When it comes to courtesy and respect on the open road, it seems like many of us are running on empty. Disrespectful driving is a subject that many of us have lamented about, causing everything from simmering road rage to tragic accidents.
Even though we teach protocol in the nation’s capital, D.C. has a reputation for less than stellar driving with Allstate’s annual America’s Best Drivers Report naming the nation’s capital city as one of America’s top locations for the worst drivers. Similarly, the home state of our administrative office in South Carolina received an “F” by a public service campaign called Drive Human as being one of the least courteous locations in the country. Although our association with these locations is merely a coincidence when it comes to disrespectful driving, we believe it is our public duty to recommend some rules of the road to enhance your own driving etiquette—no matter where you live.
Don’t Be Distracted From texting to eating to even applying eyeliner, we’ve all seen drivers doing everything except keeping their eyes on the road. And according to the National Safety Council (NSC), “the activity area of the brain that processes moving images decreases by up to 1/3 when talking on a phone.” So, put the phone, your lunch and your makeup away, because all of those things really can wait until you’re off the road.
No Tailgating Driving right on someone’s back bumper is not only rude, it’s also very dangerous. When possible, you should always leave at least one car length between your car and the one in front of you. Another good tip is to pick a landmark on the road like a billboard or pole and watch for the car in front of you to pass the landmark. Then try and count to three before passing the same landmark. If you pass before three, you are following too closely.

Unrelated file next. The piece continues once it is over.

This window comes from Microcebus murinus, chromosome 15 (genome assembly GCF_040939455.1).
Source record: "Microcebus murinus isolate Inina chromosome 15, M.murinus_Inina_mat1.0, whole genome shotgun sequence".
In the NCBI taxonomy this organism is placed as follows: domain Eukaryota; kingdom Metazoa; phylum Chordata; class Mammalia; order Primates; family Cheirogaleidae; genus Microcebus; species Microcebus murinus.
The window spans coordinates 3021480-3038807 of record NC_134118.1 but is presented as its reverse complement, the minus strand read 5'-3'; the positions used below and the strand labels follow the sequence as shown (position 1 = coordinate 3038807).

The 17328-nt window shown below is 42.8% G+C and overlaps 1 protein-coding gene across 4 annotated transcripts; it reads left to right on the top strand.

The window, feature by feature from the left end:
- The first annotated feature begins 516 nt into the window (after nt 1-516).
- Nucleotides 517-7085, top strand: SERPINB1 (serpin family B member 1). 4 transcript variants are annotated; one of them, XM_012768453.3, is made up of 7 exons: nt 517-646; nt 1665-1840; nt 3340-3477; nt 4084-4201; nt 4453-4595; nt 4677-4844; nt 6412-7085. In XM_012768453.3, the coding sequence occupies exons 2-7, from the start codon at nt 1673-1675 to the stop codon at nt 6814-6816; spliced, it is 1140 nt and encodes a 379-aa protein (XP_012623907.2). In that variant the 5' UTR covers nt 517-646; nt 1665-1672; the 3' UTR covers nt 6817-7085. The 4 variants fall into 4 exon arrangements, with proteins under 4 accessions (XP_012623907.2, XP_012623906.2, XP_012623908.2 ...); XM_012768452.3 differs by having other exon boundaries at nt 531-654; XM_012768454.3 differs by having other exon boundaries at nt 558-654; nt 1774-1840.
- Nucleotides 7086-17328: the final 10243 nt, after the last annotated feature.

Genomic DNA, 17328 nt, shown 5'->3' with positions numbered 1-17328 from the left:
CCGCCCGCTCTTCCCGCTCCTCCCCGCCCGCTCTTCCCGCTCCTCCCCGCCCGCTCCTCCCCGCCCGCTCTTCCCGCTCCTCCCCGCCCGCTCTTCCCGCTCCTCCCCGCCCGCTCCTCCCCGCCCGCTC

Slow Poking in the Passing Lane This might be one of the most popular complaints of all drivers— someone who is slow driving in the passing (or left) lane. In general, the left lane should only be used for passing other drivers and if cars begin to pass you on the right, you should get the message.
Merging The Department of Motor Vehicles says that “courteous driving consists of allowing other motorists to merge into traffic by giving them the space to do so.” That doesn’t mean you should always let someone merge in front of you—especially if it could cause an accident. In cases of lane closures or traffic from road construction, letting someone merge into traffic is the polite thing to do.
Turn Signals How often do you see someone making a turn without using a signal? It’s not only discourteous, it’s unsafe. Using your turn signal alerts other drivers of where you are headed, allowing them to slow down when necessary. The actual recommendations tend to vary from state to state but, in general, it’s good form to use your turn signal approximately 100 feet before making a turn.
Honking Unnecessary honking can be one of the most irritating—and startling—things to hear on the road. Of course, a car’s horn is there for a reason, especially when alerting another driver if they are driving too closely or making a wrong turn. But if you’re the honker when the car in front of you doesn’t make the jackrabbit move on the green light, you might want to give that horn a rest.
Road Rage Let’s face it, people get angry on the road and often yell, honk and use vulgar hand gestures to show their displeasure with your own driving. And according to the AAA Foundation for Traffic Safety, aggressive and dangerous driving accounts for 56 percent of fatal car crashes. But the trick here is to gauge your reaction to someone else’s rage or someone else’s poor driving that might trigger your own angry reaction. Our best advice is to just breathe and move on down the road.
Watch the High Beams High beams can be used when you need some added lighting at night, but never use the high beams with oncoming traffic or if you are coming up on another vehicle. They are not only irritating, they can blind the other driver and cause an accident.
Parking Protocol How many times did you think you found that really great parking place only to see that another driver hogged two spaces? Don’t be the object of anyone’s contempt in the parking lot and be sure to park your car in the middle of a spot between the lines to be respectful—and make room—for others.
Don’t forget to say thanks Whether someone allowed you to merge in traffic or patiently waited for you to park, don’t forget to acknowledge the courtesy of the other driver. This can be with a verbal thanks, a thumbs up, or a quick smile to express your gratitude.